On the Day of Atonement, the holiest of Jewish High Holy Days, Matt Lauer gravely sinned. Not only did he apparently once rape a young colleague, causing her to bleed for days, he now has penned an open letter that takes victim-shaming to a depth I have never seen before.
I worked with Matt for nearly a decade. It was well-known in the media industry that he was a philanderer, but what many of us did not know was that he was also, apparently, a sexual predator. The time has come for some radical truth-telling.
I know Lauer’s victim well, and for a long time I have known her excruciating account of being forced into painful anal sex with him. When he reportedly forced himself on her at the Sochi Olympics in 2014, she was, relatively speaking, a kid. While technically an adult, she was no match for his advanced years and extraordinary power at the network. What he did to her was profoundly confusing and traumatizing to her, and afterward she behaved in ways that some may find confusing. It is worth remembering that many child sex abusers enlist their victims into ongoing contact through psychological manipulation. In my view, Matt employed a similar dynamic.
Now to Matt’s howling screed. It’s helpful to begin with an academic term originated at the University of Oregon by Prof. Jennifer Freyd and colleagues, called DARVO (Deny, Attack, Reverse Victim and Offender). This is a common tactic used by accused sex offenders, and Matt’s letter is straight out of the DARVO playbook.
First, he denies, claiming repeatedly that it was instead a consensual sexual encounter. Then he goes on the attack, embroidering his screed with lurid, graphic details intended to slut-shame Brooke Nevils. Rather than admit that he had bought his junior colleague repeated rounds of drinks until she was too stumbling drunk to fight him off, he tries to undermine her credibility by trying to portray her as a libertine who eagerly engaged in varied sex acts.
Nevils finally found the courage to give her account to NBC executives in November 2017, quickly leading to Lauer’s termination. But now Matt invents a conspiracy theory that “within a year she was trying to sell a book. And it appears that she also sought a monetary payment from NBC. Now she is… stepping into the spotlight to cause as much damage as she can.” He wants us to blame the victim and believe she is nothing more than a vengeful, jilted lover seeking money and fame. He attempts a jiu-jitsu, insinuating that he is the real victim of this scandal, rather than the perpetrator.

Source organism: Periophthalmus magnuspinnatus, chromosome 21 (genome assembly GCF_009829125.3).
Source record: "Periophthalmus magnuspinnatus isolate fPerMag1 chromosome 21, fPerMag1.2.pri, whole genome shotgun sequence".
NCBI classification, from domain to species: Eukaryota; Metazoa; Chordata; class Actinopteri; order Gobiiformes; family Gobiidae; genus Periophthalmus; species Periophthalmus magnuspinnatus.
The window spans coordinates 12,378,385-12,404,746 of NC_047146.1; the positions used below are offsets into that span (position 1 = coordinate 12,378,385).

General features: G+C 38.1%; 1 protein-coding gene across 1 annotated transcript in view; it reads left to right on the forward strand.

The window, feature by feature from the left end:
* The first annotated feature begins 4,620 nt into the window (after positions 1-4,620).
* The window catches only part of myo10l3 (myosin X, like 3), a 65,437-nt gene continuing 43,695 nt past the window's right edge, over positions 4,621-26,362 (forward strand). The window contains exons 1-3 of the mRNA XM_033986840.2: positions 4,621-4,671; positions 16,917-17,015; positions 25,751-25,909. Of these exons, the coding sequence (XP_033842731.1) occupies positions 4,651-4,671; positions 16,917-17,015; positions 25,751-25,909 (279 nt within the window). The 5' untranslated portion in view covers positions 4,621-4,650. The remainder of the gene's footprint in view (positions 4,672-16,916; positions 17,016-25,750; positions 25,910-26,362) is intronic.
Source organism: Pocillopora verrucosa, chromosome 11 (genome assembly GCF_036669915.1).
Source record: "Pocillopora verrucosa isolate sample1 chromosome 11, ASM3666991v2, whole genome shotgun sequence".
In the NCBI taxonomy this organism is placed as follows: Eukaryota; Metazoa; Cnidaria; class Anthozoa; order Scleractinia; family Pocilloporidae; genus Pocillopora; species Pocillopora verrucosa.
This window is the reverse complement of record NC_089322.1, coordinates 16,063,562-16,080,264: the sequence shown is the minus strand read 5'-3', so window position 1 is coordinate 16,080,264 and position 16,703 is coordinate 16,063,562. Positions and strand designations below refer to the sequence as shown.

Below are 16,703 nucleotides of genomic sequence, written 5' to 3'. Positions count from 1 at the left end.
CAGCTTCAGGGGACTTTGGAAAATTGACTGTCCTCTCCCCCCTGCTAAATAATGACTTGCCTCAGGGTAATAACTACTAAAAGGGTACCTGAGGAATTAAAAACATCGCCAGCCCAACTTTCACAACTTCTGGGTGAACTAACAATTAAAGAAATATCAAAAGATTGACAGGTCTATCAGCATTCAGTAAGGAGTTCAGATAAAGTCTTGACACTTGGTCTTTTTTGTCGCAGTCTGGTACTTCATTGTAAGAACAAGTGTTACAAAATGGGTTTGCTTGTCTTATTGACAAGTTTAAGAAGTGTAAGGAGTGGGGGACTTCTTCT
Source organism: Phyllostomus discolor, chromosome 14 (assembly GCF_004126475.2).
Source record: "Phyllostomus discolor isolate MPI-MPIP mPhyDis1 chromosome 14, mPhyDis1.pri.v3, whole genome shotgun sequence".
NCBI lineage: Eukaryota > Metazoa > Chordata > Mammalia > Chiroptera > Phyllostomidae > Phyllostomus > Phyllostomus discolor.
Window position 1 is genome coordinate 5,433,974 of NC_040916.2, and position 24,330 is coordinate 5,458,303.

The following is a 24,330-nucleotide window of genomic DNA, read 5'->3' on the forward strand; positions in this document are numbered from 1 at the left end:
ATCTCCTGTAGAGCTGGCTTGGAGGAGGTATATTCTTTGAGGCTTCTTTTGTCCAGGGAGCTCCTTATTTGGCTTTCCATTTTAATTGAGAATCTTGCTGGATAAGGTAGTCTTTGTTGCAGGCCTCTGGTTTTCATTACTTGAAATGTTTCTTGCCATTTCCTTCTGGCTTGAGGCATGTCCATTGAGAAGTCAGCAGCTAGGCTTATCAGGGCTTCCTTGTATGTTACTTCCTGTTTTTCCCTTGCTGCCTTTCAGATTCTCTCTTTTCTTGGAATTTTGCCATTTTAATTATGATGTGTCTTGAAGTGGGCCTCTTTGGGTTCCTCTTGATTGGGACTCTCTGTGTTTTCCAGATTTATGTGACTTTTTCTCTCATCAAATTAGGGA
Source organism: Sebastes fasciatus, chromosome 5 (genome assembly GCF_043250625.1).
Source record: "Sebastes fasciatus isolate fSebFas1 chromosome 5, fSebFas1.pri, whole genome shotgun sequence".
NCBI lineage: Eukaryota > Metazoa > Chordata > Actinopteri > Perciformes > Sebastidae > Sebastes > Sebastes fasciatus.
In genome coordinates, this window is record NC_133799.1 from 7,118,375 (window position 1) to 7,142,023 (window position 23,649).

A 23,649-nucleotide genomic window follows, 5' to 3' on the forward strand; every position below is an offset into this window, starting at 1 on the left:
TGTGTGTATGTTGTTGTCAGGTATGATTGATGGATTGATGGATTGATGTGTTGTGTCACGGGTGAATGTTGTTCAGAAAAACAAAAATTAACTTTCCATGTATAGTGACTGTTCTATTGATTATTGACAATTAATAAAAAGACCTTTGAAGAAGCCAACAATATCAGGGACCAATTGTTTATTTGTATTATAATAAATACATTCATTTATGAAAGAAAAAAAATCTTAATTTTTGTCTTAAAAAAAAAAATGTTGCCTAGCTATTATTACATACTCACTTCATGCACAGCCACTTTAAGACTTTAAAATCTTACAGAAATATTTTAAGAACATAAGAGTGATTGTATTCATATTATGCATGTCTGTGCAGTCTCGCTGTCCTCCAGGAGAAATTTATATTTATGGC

I want to state emphatically for the record: Women do not step forward to expose a predator for wealth and notoriety. That’s laughable. The pain, exhaustion, and sleepless nights are already so great, no one wants to add to their shame by being in the press. The only reason I have seen women trepidatiously speak out is because, at long last, they want accountability for what was done to them and they want to protect other women from the same humiliation. This is the only reason why I exposed Tom Brokaw for sexual harassment, and it’s my conviction that it’s the only reason why Brooke Nevils reported Matt Lauer.
Near the end of Matt’s screed, he sinks to even greater depths by inviting other people who know Nevils to publicly tarnish her, suggesting that “what they can share is a vital truth, even if it may seem unpopular.” And then, in his final paragraph, he levels what is clearly a menacing threat to “the women with whom I had extramarital relationships”: “I will no longer provide them the shelter of my silence.” The contention that Matt has been sheltering any of his alleged victims is gobsmacking, but to go further and warn publicly that he will slut-shame them must be answered with loud and swift condemnation.
Matt may pretend with this bizarre letter that all he desires is to “set the record straight,” but those of us who have survived sexual harassment and assault know better. I believe his words are intended to harm and silence women. They are the rantings of a self-absorbed coward who has yet to take true responsibility for what he has done.